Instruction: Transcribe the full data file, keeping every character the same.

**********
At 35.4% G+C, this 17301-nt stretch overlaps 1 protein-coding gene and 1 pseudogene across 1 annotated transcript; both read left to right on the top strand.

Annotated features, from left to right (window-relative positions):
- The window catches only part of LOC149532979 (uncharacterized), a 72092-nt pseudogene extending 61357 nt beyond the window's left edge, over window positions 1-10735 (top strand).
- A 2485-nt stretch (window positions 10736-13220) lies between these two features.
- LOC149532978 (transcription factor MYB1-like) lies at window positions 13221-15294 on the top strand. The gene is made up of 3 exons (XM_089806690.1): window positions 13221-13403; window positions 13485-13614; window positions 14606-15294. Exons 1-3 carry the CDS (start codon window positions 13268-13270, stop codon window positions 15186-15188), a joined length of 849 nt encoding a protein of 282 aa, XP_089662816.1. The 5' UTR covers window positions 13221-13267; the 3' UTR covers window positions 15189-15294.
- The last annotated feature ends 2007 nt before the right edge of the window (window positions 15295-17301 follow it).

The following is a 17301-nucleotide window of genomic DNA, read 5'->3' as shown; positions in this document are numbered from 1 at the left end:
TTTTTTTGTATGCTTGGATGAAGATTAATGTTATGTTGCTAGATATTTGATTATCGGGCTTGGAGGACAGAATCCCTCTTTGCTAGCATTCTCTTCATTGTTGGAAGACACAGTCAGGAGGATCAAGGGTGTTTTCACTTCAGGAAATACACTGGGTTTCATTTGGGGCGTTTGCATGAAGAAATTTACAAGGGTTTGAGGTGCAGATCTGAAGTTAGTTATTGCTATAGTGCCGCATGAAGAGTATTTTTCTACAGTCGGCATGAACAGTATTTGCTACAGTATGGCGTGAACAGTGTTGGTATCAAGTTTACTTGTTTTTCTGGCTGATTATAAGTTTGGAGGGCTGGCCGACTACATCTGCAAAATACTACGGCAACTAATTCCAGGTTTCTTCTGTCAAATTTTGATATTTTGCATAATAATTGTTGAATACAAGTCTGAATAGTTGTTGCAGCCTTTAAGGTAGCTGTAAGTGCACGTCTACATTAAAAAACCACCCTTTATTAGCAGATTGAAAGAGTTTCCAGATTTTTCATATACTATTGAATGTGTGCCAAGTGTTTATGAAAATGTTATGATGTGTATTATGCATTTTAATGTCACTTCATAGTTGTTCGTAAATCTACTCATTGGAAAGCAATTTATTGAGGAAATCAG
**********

At 35.4% G+C, this 17301-nt stretch overlaps 1 protein-coding gene and 1 pseudogene across 1 annotated transcript; both read left to right on the top strand.

Annotated features, from left to right (window-relative positions):
- The window catches only part of LOC149532979 (uncharacterized), a 72092-nt pseudogene extending 61357 nt beyond the window's left edge, over window positions 1-10735 (top strand).
- A 2485-nt stretch (window positions 10736-13220) lies between these two features.
- LOC149532978 (transcription factor MYB1-like) lies at window positions 13221-15294 on the top strand. The gene is made up of 3 exons (XM_089806690.1): window positions 13221-13403; window positions 13485-13614; window positions 14606-15294. Exons 1-3 carry the CDS (start codon window positions 13268-13270, stop codon window positions 15186-15188), a joined length of 849 nt encoding a protein of 282 aa, XP_089662816.1. The 5' UTR covers window positions 13221-13267; the 3' UTR covers window positions 15189-15294.
- The last annotated feature ends 2007 nt before the right edge of the window (window positions 15295-17301 follow it).

The following is a 17301-nucleotide window of genomic DNA, read 5'->3' as shown; positions in this document are numbered from 1 at the left end:
TTTTTTTGTATGCTTGGATGAAGATTAATGTTATGTTGCTAGATATTTGATTATCGGGCTTGGAGGACAGAATCCCTCTTTGCTAGCATTCTCTTCATTGTTGGAAGACACAGTCAGGAGGATCAAGGGTGTTTTCACTTCAGGAAATACACTGGGTTTCATTTGGGGCGTTTGCATGAAGAAATTTACAAGGGTTTGAGGTGCAGATCTGAAGTTAGTTATTGCTATAGTGCCGCATGAAGAGTATTTTTCTACAGTCGGCATGAACAGTATTTGCTACAGTATGGCGTGAACAGTGTTGGTATCAAGTTTACTTGTTTTTCTGGCTGATTATAAGTTTGGAGGGCTGGCCGACTACATCTGCAAAATACTACGGCAACTAATTCCAGGTTTCTTCTGTCAAATTTTGATATTTTGCATAATAATTGTTGAATACAAGTCTGAATAGTTGTTGCAGCCTTTAAGGTAGCTGTAAGTGCACGTCTACATTAAAAAACCACCCTTTATTAGCAGATTGAAAGAGTTTCCAGATTTTTCATATACTATTGAATGTGTGCCAAGTGTTTATGAAAATGTTATGATGTGTATTATGCATTTTAATGTCACTTCATAGTTGTTCGTAAATCTACTCATTGGAAAGCAATTTATTGAGGAAATCAG